Your reasoning is excellent, it’s only your basic assumptions that are wrong. Ashleigh Brilliant
There was the constant impression that a small piece of me was missing but I couldn’t quite put my finger on it – like years after one has lost someone, where their memory lingers but the details have faded into the mists of time – almost there but not quite tangible. There were also the times I’d find myself picking out red items of clothing (even though blue is more my colour), dancing like a lunatic in the kitchen, or drawn to watch The Muppets for no apparent reason. It all had me questioning my sanity, to be honest.
And then, in June, I arrived here in Canuckistan, where everything became clear: I met my twin. Yes, you read that right. My twin. Sister. The one who loves the colour red, and dancing (in the kitchen) and, you guessed it, The Muppets.
After all these years I could lay the distressing doubts to rest – it seems I wasn’t a lunatic after all.
Now, at this point my parents (both of whom read this blog) are probably shrieking, “Say whaaaaaat?” My mother will be explaining passionately to her dogs about how she gave birth to me 44 years ago, and that there was definitely only one of me. My brother will be laughing and shaking his head at the fact that his little brother has finally gone berserk, and my journalist-sister will be cackling hysterically while dialling my number to get all the details. My father? He has probably had a nervous breakdown, stroke and heart attack at the news. (Perhaps someone should drive over to his house to see if he’s still in one piece.)
But I’m sure you, my readers, are all rapt, sitting on the edge of your seats, waiting to hear the details. I will try to be as concise and detailed as possible.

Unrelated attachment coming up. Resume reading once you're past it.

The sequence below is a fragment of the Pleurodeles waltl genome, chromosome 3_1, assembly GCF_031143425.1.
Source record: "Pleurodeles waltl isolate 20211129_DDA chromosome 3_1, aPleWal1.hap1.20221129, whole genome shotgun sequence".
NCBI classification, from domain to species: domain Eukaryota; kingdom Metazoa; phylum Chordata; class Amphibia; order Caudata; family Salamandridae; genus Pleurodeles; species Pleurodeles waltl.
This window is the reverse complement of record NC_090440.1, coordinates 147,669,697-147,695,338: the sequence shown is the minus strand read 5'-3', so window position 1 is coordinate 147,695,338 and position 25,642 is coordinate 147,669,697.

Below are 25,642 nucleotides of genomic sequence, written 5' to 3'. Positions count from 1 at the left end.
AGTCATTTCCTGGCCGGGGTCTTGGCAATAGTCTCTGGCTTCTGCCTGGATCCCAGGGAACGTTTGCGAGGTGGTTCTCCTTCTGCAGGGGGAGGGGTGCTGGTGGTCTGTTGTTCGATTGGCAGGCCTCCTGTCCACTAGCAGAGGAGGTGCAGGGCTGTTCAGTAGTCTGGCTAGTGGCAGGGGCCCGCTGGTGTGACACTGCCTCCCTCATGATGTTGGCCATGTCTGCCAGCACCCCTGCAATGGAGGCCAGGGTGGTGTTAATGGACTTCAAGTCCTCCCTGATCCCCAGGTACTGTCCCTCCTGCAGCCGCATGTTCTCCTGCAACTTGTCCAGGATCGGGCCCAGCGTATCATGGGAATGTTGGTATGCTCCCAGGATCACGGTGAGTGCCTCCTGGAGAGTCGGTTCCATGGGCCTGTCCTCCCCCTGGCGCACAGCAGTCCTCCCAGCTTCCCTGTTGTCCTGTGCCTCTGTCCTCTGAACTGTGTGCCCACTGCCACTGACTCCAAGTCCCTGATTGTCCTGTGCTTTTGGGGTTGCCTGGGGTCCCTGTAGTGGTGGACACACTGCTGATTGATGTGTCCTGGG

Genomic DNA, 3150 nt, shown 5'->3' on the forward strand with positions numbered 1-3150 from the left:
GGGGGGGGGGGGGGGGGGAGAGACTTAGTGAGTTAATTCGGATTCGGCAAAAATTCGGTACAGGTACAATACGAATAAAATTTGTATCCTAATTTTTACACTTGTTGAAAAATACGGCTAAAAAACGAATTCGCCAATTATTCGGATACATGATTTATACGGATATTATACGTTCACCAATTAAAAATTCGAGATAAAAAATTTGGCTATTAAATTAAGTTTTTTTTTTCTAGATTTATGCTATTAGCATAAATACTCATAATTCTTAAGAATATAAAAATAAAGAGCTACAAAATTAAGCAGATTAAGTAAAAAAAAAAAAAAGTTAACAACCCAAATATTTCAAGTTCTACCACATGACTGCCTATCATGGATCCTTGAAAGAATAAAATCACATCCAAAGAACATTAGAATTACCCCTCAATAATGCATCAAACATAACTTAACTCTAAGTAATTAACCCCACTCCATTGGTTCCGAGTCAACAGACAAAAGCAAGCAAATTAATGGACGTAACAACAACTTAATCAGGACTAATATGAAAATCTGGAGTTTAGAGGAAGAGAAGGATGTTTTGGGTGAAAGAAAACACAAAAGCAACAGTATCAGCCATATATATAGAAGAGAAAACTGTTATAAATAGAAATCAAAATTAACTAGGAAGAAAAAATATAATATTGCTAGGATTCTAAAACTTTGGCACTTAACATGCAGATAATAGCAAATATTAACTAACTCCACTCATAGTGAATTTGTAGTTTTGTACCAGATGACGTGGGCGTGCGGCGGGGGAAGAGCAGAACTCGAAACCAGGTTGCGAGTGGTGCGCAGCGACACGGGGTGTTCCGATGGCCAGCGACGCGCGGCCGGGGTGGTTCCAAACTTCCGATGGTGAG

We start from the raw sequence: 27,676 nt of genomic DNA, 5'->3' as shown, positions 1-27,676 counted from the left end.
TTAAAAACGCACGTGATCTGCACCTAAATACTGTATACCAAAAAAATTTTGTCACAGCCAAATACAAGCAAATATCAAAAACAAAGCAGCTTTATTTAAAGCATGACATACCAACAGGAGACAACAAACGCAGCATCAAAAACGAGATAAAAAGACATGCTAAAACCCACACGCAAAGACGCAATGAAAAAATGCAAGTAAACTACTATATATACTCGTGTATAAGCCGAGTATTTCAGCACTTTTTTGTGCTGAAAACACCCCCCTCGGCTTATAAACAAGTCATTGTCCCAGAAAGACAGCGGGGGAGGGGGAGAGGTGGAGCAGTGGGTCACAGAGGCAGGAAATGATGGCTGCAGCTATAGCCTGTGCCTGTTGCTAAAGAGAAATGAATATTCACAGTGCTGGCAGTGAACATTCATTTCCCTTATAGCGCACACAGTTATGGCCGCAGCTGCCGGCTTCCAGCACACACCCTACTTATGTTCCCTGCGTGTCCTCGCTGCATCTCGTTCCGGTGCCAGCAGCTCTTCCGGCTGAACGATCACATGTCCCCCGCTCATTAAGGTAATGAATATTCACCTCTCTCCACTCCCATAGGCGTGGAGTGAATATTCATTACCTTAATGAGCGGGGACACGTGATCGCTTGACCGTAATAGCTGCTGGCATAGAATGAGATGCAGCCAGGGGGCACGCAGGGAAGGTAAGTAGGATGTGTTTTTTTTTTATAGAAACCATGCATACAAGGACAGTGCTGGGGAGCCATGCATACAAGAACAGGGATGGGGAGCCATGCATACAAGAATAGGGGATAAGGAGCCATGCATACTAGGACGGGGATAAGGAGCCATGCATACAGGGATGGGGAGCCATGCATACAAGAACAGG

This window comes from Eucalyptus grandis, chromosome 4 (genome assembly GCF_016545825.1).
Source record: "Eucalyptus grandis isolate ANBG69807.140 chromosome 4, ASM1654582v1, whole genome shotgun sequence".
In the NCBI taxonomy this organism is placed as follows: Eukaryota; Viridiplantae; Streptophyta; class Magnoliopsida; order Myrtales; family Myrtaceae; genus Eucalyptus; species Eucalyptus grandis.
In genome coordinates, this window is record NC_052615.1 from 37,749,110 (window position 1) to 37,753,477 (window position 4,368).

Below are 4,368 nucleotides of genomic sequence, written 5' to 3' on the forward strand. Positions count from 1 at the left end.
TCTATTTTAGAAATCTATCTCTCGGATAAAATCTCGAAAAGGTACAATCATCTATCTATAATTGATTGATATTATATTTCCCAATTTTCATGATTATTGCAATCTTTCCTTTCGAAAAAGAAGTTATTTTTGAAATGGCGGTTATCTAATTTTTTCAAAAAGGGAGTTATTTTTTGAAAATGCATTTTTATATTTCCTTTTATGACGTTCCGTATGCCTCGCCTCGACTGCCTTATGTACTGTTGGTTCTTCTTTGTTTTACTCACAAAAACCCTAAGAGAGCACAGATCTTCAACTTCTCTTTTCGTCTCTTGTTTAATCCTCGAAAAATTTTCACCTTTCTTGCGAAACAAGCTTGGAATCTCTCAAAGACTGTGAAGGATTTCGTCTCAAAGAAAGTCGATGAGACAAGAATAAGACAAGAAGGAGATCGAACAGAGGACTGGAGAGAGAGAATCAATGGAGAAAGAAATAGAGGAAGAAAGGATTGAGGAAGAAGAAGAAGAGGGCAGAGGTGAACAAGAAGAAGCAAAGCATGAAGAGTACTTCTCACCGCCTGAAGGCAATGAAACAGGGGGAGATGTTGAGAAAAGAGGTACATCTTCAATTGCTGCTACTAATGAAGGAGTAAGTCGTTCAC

Simply, there’s a family in church with two daughters, the younger of whom, it turns out, shares a birthday – November 27th – with me. And as we became closer we started noticing ridiculous similarities in our lives and behaviour, like that both of us enjoy chicken, plain chips and smarties (but then, who doesn’t?) and that we share a love of drama – she having taken many a male role in school productions, while I took female roles (having attended an all-boys’ school.) It also turns out that both of us acted as Potiphar’s Wife in the musical Joseph – she, a much more attractive version than I!
We are both a bit kooky, in an off-the-wall kind of way. Neither of us is particularly fond of hugging but I was taught how, and plan on teaching her. We also both struggle with allergies and had lung function tests within a week of each other (this past week, to be exact). She’s beautiful and I am dashingly-handsome (or so her great-grandmother told me recently). As tough as she is, I still win the arm-wrestling and real wrestling. She far surpasses me when it comes to tact and patience …
I was born in ’69, she in ’96. (Yes, yes, there you have it, we aren’t actual twins! Pffffffff. Everyone can relax now.)
This is how the story really developed: At one stage a friend in the church mentioned how it seemed as if my “twin’s” family had adopted me – I was spending so much time with them. My twin’s immediate reaction: “We must be sisters! Twin sisters!”
I now call her twin, she refers to me as sister. She’s strange like that.
But before I give away too many personal details about us, let me end.
Tomorrow (or today, depending on where in the world you are) we will be celebrating our birthdays together. Happy birthday, twin. I don’t know if I will still be around next year to celebrate with you then, so this year I plan on making it as memorable as possible. There may be some gifts coming your way. I can guarantee there will be some sloppy kisses and hugs too. It’s the least I can do.
PS. This is my 100th blog post here. Happy blogging birthday to me too …